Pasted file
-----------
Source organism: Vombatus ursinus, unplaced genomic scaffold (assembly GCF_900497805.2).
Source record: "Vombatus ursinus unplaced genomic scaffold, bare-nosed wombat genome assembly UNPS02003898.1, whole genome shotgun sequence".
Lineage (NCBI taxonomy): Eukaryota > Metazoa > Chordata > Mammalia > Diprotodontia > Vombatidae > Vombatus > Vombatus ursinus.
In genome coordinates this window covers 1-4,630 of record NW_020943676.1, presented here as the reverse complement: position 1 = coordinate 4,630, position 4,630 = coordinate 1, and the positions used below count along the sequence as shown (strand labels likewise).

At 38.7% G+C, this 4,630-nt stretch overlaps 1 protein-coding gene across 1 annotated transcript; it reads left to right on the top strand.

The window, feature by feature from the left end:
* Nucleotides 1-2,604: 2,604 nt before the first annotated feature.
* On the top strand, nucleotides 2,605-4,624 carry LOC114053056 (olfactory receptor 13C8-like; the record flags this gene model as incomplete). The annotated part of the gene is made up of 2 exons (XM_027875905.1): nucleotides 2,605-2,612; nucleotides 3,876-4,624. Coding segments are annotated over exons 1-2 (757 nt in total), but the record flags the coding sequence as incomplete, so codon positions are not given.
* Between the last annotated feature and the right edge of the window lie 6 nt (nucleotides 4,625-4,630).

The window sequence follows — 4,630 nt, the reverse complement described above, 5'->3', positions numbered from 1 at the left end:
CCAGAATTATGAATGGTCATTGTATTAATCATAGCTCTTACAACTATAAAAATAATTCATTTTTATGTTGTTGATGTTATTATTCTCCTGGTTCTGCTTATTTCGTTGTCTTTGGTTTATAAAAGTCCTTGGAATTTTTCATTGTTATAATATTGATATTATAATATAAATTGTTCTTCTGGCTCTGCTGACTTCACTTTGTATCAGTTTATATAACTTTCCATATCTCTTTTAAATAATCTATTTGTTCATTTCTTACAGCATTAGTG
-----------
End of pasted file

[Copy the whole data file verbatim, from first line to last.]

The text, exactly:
Source organism: Vombatus ursinus, unplaced genomic scaffold (assembly GCF_900497805.2).
Source record: "Vombatus ursinus unplaced genomic scaffold, bare-nosed wombat genome assembly UNPS02003898.1, whole genome shotgun sequence".
Lineage (NCBI taxonomy): Eukaryota > Metazoa > Chordata > Mammalia > Diprotodontia > Vombatidae > Vombatus > Vombatus ursinus.
In genome coordinates this window covers 1-4,630 of record NW_020943676.1, presented here as the reverse complement: position 1 = coordinate 4,630, position 4,630 = coordinate 1, and the positions used below count along the sequence as shown (strand labels likewise).

At 38.7% G+C, this 4,630-nt stretch overlaps 1 protein-coding gene across 1 annotated transcript; it reads left to right on the top strand.

The window, feature by feature from the left end:
* Nucleotides 1-2,604: 2,604 nt before the first annotated feature.
* On the top strand, nucleotides 2,605-4,624 carry LOC114053056 (olfactory receptor 13C8-like; the record flags this gene model as incomplete). The annotated part of the gene is made up of 2 exons (XM_027875905.1): nucleotides 2,605-2,612; nucleotides 3,876-4,624. Coding segments are annotated over exons 1-2 (757 nt in total), but the record flags the coding sequence as incomplete, so codon positions are not given.
* Between the last annotated feature and the right edge of the window lie 6 nt (nucleotides 4,625-4,630).

The window sequence follows — 4,630 nt, the reverse complement described above, 5'->3', positions numbered from 1 at the left end:
CCAGAATTATGAATGGTCATTGTATTAATCATAGCTCTTACAACTATAAAAATAATTCATTTTTATGTTGTTGATGTTATTATTCTCCTGGTTCTGCTTATTTCGTTGTCTTTGGTTTATAAAAGTCCTTGGAATTTTTCATTGTTATAATATTGATATTATAATATAAATTGTTCTTCTGGCTCTGCTGACTTCACTTTGTATCAGTTTATATAACTTTCCATATCTCTTTTAAATAATCTATTTGTTCATTTCTTACAGCATTAGTG